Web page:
• Morphological variability in the mucosal attachment site of Trichuris muris revealed by X-ray microcomputed tomography.

      O'Sullivan, James D B; Cruickshank, Sheena M; Withers, Philip J; Else, Kathryn J; email: kathryn.else@manchester.ac.uk (2021-06-30)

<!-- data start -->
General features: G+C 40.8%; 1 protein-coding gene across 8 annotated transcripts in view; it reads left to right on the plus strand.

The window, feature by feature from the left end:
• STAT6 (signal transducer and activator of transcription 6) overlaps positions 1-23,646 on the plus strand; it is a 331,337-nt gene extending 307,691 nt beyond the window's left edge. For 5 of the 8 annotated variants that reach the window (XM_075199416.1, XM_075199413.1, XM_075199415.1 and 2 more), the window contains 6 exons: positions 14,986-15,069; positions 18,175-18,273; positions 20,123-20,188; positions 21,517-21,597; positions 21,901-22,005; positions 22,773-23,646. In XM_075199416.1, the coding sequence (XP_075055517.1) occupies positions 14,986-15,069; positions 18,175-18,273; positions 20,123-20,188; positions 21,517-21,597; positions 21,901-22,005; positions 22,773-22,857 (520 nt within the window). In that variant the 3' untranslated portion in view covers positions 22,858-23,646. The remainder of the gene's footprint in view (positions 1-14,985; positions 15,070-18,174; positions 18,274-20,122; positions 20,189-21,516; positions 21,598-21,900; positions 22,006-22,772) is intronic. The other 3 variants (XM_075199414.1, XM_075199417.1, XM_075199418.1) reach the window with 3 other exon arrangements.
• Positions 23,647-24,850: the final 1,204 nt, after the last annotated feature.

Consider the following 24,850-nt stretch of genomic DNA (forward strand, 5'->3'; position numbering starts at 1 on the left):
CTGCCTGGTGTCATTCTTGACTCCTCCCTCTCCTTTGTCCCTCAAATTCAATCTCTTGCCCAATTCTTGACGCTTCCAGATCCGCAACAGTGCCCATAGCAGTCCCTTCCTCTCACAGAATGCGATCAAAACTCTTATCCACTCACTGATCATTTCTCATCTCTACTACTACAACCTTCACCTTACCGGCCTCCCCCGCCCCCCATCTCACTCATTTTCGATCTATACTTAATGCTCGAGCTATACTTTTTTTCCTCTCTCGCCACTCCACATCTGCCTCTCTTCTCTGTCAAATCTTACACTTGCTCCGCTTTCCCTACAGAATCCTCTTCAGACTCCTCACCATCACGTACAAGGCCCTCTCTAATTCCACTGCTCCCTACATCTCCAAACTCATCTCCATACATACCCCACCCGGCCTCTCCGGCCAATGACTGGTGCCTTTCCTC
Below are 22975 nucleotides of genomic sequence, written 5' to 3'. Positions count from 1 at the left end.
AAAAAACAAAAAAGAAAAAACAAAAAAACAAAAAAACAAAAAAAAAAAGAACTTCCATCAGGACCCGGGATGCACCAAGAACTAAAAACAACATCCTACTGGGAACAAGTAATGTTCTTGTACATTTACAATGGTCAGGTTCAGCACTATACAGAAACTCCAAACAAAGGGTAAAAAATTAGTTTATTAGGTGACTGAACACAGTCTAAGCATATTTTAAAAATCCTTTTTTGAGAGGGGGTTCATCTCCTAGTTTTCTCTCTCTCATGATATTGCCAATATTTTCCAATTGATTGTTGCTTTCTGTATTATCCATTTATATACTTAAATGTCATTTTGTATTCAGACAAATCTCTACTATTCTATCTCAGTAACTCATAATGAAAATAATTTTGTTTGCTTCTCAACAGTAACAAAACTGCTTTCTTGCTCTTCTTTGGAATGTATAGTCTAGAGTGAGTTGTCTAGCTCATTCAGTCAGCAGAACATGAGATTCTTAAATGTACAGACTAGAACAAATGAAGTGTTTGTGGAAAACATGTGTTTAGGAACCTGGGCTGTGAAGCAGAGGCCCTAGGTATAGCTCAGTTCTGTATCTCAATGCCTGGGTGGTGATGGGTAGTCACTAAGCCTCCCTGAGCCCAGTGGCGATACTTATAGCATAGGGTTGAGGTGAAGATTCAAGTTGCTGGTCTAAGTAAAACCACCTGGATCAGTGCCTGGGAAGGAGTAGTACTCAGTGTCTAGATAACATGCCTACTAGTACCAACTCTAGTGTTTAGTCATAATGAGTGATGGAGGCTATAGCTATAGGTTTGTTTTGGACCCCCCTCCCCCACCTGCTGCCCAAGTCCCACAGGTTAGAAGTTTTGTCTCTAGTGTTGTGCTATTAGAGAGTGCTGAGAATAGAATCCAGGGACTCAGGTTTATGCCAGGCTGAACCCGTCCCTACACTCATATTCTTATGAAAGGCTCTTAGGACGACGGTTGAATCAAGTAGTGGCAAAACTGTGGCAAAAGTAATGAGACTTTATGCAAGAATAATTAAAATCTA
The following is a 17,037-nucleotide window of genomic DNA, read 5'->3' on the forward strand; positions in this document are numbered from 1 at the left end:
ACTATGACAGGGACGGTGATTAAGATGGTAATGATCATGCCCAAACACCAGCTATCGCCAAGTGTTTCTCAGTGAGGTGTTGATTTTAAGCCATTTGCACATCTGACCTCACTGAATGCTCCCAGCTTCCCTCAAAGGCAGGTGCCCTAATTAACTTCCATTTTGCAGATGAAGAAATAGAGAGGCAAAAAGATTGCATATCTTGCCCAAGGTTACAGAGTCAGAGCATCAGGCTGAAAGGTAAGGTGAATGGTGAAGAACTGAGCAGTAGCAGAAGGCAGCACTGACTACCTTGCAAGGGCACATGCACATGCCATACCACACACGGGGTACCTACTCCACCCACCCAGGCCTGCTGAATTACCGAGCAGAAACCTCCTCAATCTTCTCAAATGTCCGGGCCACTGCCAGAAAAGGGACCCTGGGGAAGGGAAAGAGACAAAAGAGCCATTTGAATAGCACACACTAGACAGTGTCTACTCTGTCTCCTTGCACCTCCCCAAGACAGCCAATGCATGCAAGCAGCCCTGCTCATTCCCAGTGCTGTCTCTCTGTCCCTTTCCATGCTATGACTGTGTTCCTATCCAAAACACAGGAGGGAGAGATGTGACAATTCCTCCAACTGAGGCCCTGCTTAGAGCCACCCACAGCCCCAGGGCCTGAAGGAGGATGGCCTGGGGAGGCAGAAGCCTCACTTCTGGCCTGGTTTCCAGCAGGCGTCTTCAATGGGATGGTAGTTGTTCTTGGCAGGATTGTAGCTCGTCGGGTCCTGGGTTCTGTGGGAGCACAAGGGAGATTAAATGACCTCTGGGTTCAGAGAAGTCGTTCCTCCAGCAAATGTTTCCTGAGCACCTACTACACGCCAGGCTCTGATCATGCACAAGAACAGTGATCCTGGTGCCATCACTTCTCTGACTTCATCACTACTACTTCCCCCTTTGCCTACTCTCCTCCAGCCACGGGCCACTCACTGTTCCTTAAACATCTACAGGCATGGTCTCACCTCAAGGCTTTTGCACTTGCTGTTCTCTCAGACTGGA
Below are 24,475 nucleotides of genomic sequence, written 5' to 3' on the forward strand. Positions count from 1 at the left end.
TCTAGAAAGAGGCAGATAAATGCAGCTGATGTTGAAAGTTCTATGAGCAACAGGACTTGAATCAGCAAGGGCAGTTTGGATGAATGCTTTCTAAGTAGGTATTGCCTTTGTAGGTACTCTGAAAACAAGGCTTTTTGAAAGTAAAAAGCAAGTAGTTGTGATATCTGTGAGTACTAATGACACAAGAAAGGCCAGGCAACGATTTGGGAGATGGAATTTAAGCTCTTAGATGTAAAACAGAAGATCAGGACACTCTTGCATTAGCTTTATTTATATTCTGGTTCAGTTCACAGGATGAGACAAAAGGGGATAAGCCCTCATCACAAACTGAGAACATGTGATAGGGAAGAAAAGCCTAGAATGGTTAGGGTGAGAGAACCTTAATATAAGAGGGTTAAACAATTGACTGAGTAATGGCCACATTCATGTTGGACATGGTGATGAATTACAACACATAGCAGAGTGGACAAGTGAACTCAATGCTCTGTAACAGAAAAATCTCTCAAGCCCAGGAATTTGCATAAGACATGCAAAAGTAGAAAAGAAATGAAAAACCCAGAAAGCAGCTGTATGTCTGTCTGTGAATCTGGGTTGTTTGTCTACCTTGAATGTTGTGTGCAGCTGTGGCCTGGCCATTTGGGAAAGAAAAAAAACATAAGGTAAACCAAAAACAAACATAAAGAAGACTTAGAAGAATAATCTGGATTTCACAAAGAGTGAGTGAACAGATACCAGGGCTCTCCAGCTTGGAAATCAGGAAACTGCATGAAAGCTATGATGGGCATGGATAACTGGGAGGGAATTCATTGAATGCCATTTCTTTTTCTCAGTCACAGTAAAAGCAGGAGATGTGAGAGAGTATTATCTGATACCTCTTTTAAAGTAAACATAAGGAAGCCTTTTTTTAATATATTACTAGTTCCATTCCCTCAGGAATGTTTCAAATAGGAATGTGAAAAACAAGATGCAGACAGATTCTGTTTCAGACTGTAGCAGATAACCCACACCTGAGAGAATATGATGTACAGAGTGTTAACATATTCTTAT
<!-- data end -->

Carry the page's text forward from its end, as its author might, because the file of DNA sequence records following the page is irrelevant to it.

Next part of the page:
Parasitic infections can be challenging to study because two dimensional light and electron microscopy are often limited in visualising complex and inaccessible attachment sites. Exemplifying this, Trichuris spp. inhabit a tunnel of epithelial cells within the host caecum and colon. A significant global burden of this infection persists, partly because available anthelminthics lack efficacy, although the mechanisms underlying this remain unknown. Consequently, there is a need to pioneer new approaches to better characterize the parasite niche within the host and investigate how variation in its morphology and integrity may contribute to resistance to therapeutic intervention. To address these aims, we exploited three-dimensional X-ray micro-computed tomography (microCT) to image the mouse whipworm, Trichuris muris, in caeca of wild-type C57BL/6 and SCID mice ex vivo. Using osmium tetroxide staining to effectively enhance the contrast of worms, we found that a subset exhibited preferential positioning towards the bases of the intestinal crypts. Moreover, in one rare event, we demonstrated whipworm traversal of the lamina propria. This morphological variability contradicts widely accepted conclusions from conventional microscopy of the parasite niche, showing Trichuris in close contact with the host proliferative and immune compartments that may facilitate immunomodulation. Furthermore, by using a skeletonization-based approach we demonstrate considerable variation in tunnel length and integrity. The qualitative and quantitative observations provide a new morphological point of reference for future in vitro study of host-Trichuris interactions, and highlight the potential of microCT to characterise enigmatic host-parasite interactions more accurately. [Abstract copyright: Copyright © 2021 The Author(s). Published by Elsevier Ltd.. All rights reserved.]